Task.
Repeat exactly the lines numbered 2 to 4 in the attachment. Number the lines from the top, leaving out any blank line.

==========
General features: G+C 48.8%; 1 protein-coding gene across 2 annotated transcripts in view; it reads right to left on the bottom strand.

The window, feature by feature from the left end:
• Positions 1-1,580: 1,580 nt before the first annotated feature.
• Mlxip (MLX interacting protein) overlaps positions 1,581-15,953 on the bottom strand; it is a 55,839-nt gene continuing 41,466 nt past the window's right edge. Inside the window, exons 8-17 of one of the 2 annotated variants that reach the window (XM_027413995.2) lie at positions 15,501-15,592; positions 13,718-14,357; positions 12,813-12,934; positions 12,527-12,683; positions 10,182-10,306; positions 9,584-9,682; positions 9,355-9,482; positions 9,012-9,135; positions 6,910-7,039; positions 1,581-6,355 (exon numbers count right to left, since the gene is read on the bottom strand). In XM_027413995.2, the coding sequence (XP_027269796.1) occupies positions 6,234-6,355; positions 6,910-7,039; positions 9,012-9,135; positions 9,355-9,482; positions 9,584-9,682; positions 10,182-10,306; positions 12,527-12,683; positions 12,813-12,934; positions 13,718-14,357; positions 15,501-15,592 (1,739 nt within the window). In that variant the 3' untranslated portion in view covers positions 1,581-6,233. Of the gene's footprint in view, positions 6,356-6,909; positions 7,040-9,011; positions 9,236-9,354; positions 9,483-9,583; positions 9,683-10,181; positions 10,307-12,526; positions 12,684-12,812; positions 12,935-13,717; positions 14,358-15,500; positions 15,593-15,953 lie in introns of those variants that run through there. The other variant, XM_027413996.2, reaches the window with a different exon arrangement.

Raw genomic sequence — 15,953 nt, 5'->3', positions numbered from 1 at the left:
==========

The window, feature by feature from the left end:
• Positions 1-1,580: 1,580 nt before the first annotated feature.
• Mlxip (MLX interacting protein) overlaps positions 1,581-15,953 on the bottom strand; it is a 55,839-nt gene continuing 41,466 nt past the window's right edge. Inside the window, exons 8-17 of one of the 2 annotated variants that reach the window (XM_027413995.2) lie at positions 15,501-15,592; positions 13,718-14,357; positions 12,813-12,934; positions 12,527-12,683; positions 10,182-10,306; positions 9,584-9,682; positions 9,355-9,482; positions 9,012-9,135; positions 6,910-7,039; positions 1,581-6,355 (exon numbers count right to left, since the gene is read on the bottom strand). In XM_027413995.2, the coding sequence (XP_027269796.1) occupies positions 6,234-6,355; positions 6,910-7,039; positions 9,012-9,135; positions 9,355-9,482; positions 9,584-9,682; positions 10,182-10,306; positions 12,527-12,683; positions 12,813-12,934; positions 13,718-14,357; positions 15,501-15,592 (1,739 nt within the window). In that variant the 3' untranslated portion in view covers positions 1,581-6,233. Of the gene's footprint in view, positions 6,356-6,909; positions 7,040-9,011; positions 9,236-9,354; positions 9,483-9,583; positions 9,683-10,181; positions 10,307-12,526; positions 12,684-12,812; positions 12,935-13,717; positions 14,358-15,500; positions 15,593-15,953 lie in introns of those variants that run through there. The other variant, XM_027413996.2, reaches the window with a different exon arrangement.